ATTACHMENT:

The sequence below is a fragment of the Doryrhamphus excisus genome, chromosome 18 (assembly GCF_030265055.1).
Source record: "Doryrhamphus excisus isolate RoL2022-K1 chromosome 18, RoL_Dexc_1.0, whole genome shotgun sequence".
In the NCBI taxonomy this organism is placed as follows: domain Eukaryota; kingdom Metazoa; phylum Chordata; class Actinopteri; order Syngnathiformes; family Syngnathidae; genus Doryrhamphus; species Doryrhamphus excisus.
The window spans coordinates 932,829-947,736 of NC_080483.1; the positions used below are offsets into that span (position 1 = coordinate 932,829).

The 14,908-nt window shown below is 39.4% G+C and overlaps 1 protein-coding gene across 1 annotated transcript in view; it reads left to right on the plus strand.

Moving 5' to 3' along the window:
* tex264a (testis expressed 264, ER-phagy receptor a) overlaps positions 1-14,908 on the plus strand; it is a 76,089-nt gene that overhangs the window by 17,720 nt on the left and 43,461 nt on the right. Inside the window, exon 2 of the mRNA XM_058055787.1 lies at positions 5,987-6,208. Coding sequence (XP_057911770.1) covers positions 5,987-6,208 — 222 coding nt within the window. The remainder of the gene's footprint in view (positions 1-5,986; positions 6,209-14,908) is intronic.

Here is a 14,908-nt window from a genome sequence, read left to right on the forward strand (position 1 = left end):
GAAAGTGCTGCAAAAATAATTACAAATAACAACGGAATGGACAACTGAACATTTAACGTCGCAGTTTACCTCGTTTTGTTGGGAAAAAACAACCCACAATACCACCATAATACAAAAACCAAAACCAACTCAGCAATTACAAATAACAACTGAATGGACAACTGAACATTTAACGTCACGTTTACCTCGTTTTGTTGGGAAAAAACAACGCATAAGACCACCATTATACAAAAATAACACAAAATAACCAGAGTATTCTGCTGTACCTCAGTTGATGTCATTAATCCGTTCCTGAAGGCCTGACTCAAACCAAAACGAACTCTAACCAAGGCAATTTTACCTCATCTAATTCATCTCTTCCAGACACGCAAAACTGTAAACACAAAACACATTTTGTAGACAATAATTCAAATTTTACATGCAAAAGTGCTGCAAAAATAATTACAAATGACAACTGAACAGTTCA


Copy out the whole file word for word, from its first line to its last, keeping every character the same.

The sequence below is a fragment of the Doryrhamphus excisus genome, chromosome 18 (assembly GCF_030265055.1).
Source record: "Doryrhamphus excisus isolate RoL2022-K1 chromosome 18, RoL_Dexc_1.0, whole genome shotgun sequence".
In the NCBI taxonomy this organism is placed as follows: domain Eukaryota; kingdom Metazoa; phylum Chordata; class Actinopteri; order Syngnathiformes; family Syngnathidae; genus Doryrhamphus; species Doryrhamphus excisus.
The window spans coordinates 932,829-947,736 of NC_080483.1; the positions used below are offsets into that span (position 1 = coordinate 932,829).

The 14,908-nt window shown below is 39.4% G+C and overlaps 1 protein-coding gene across 1 annotated transcript in view; it reads left to right on the plus strand.

Moving 5' to 3' along the window:
* tex264a (testis expressed 264, ER-phagy receptor a) overlaps positions 1-14,908 on the plus strand; it is a 76,089-nt gene that overhangs the window by 17,720 nt on the left and 43,461 nt on the right. Inside the window, exon 2 of the mRNA XM_058055787.1 lies at positions 5,987-6,208. Coding sequence (XP_057911770.1) covers positions 5,987-6,208 — 222 coding nt within the window. The remainder of the gene's footprint in view (positions 1-5,986; positions 6,209-14,908) is intronic.

Here is a 14,908-nt window from a genome sequence, read left to right on the forward strand (position 1 = left end):
GAAAGTGCTGCAAAAATAATTACAAATAACAACGGAATGGACAACTGAACATTTAACGTCGCAGTTTACCTCGTTTTGTTGGGAAAAAACAACCCACAATACCACCATAATACAAAAACCAAAACCAACTCAGCAATTACAAATAACAACTGAATGGACAACTGAACATTTAACGTCACGTTTACCTCGTTTTGTTGGGAAAAAACAACGCATAAGACCACCATTATACAAAAATAACACAAAATAACCAGAGTATTCTGCTGTACCTCAGTTGATGTCATTAATCCGTTCCTGAAGGCCTGACTCAAACCAAAACGAACTCTAACCAAGGCAATTTTACCTCATCTAATTCATCTCTTCCAGACACGCAAAACTGTAAACACAAAACACATTTTGTAGACAATAATTCAAATTTTACATGCAAAAGTGCTGCAAAAATAATTACAAATGACAACTGAACAGTTCA